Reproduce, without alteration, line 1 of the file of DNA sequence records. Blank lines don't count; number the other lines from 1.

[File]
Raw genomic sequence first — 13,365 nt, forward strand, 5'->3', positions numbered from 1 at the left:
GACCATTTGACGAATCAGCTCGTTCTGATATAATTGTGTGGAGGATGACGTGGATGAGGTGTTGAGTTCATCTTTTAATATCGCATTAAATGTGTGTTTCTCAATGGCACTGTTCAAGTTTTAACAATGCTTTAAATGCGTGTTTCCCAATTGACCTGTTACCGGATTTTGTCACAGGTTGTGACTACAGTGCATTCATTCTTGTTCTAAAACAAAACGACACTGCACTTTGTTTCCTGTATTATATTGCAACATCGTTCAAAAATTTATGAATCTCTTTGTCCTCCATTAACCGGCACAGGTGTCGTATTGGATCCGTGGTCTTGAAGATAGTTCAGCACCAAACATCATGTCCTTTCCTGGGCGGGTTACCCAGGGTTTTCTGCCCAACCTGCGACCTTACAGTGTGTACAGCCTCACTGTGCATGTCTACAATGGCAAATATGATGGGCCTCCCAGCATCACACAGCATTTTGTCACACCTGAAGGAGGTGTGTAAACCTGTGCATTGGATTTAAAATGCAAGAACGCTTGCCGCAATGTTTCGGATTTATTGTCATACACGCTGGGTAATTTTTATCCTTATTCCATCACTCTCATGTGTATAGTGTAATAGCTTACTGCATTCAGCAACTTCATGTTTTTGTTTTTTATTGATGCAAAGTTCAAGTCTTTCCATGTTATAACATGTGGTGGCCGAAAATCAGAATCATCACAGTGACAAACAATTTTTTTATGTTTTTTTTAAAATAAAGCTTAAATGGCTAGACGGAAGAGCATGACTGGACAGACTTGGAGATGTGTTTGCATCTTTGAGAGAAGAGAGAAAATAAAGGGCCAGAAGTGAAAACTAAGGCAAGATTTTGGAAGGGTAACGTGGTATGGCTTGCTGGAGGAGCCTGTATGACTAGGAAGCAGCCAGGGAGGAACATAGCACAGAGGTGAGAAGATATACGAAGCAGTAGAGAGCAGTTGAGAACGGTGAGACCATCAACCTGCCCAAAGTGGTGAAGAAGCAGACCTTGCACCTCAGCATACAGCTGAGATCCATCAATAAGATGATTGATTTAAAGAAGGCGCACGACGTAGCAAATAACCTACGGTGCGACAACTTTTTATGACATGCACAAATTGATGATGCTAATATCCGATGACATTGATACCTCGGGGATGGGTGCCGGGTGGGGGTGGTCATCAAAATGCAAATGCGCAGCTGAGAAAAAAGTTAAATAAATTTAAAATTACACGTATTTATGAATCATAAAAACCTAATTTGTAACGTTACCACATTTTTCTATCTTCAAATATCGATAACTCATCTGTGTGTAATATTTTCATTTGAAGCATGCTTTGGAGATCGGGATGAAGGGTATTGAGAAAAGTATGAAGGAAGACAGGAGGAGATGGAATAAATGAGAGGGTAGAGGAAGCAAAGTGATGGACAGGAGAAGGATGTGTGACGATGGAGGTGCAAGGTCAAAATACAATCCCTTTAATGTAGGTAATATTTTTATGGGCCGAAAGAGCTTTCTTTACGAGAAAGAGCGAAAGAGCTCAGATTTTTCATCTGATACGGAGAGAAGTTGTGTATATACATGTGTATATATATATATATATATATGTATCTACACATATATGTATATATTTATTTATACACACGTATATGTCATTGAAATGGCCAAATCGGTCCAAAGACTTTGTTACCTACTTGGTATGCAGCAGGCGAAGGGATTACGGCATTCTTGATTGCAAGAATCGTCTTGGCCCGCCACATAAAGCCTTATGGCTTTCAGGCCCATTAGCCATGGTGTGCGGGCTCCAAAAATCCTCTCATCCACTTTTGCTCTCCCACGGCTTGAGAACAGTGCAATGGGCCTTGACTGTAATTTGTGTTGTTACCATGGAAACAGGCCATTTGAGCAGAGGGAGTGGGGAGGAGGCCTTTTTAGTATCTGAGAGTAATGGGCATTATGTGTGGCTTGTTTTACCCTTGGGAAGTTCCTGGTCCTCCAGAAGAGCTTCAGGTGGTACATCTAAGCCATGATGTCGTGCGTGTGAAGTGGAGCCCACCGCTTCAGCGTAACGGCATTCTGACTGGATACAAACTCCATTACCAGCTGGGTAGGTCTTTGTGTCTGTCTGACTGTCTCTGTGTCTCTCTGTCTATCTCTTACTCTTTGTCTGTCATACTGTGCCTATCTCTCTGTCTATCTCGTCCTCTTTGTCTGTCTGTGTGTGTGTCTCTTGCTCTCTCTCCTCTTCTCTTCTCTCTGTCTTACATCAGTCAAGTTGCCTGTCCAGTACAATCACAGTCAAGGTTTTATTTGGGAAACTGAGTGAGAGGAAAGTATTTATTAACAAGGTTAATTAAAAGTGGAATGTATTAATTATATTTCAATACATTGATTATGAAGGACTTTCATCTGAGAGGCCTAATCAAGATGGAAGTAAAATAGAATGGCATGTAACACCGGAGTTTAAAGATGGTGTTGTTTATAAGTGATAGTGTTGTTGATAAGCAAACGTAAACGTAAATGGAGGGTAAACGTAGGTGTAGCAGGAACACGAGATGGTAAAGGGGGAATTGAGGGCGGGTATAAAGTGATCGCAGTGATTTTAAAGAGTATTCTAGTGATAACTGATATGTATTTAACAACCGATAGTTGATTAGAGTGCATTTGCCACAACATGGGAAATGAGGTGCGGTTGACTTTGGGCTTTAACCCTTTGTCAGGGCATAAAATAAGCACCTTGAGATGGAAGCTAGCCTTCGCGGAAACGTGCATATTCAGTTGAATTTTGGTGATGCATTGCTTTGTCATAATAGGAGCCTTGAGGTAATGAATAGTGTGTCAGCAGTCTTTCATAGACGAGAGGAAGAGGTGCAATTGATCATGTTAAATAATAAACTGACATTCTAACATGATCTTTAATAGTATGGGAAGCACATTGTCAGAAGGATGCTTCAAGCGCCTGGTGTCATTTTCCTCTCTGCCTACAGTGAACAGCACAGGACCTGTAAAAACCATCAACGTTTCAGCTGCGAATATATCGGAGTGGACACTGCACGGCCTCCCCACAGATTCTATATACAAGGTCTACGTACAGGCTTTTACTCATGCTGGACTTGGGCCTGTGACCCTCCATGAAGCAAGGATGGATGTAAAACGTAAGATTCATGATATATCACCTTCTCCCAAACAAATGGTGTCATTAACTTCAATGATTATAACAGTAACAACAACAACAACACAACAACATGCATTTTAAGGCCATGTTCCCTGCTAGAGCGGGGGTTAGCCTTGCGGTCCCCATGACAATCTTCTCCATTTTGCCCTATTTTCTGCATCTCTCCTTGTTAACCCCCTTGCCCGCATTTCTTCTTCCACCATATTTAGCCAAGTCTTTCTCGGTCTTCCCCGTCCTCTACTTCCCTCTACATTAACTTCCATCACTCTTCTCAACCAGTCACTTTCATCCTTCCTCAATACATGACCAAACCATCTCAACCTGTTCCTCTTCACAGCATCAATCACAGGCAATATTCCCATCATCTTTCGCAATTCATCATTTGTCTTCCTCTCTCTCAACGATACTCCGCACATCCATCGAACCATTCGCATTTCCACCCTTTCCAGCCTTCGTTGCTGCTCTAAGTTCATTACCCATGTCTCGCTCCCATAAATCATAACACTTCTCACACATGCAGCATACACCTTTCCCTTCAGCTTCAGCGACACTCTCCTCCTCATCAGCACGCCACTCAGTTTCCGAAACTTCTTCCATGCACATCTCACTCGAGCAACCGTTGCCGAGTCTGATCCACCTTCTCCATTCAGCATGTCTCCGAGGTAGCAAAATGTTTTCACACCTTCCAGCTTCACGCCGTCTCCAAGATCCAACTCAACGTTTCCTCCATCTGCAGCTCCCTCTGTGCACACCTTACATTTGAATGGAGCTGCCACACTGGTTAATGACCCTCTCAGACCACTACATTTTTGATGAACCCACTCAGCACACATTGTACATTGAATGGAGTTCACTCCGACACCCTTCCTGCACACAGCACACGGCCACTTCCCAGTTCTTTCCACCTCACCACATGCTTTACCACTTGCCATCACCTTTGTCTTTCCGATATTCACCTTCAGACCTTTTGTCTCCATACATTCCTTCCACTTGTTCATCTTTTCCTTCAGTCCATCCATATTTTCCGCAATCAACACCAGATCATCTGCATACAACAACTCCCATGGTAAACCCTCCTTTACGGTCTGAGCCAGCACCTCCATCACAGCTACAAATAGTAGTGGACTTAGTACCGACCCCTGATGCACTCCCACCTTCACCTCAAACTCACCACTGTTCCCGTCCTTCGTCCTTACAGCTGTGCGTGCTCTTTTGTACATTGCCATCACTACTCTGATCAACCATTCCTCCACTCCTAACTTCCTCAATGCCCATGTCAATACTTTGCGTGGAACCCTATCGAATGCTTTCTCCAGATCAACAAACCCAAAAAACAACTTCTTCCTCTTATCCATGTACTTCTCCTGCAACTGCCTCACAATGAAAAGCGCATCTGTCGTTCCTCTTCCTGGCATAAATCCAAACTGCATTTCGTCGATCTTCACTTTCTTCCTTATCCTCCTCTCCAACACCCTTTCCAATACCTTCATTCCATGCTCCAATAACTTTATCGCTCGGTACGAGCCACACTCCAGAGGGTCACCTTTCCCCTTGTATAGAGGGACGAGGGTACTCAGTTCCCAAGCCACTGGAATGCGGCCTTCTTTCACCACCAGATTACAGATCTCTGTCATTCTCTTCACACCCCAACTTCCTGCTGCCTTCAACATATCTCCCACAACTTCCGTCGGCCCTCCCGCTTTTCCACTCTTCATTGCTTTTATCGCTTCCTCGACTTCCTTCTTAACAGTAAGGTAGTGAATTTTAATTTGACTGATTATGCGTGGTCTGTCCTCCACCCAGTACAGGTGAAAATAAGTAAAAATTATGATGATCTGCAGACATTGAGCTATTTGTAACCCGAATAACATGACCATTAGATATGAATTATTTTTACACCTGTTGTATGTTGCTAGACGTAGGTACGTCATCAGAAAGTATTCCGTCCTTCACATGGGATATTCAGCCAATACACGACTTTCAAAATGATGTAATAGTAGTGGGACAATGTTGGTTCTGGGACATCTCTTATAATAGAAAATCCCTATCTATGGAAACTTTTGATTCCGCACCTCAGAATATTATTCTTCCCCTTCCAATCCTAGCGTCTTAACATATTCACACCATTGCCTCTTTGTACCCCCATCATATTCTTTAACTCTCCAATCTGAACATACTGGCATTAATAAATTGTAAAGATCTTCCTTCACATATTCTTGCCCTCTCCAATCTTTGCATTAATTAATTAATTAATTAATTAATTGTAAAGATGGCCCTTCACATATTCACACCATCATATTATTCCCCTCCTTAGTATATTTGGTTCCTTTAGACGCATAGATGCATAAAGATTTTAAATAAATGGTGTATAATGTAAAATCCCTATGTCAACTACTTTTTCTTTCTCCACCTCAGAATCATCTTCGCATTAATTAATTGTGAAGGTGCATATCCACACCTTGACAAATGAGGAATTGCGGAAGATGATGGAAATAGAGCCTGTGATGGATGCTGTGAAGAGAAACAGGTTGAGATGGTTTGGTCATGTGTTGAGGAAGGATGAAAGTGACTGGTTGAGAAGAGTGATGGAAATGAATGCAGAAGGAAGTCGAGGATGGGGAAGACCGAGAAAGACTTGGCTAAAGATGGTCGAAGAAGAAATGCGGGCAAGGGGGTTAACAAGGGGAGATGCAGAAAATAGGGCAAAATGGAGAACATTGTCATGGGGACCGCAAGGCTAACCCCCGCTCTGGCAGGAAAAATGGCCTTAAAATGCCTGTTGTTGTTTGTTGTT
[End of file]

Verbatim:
Raw genomic sequence first — 13,365 nt, forward strand, 5'->3', positions numbered from 1 at the left: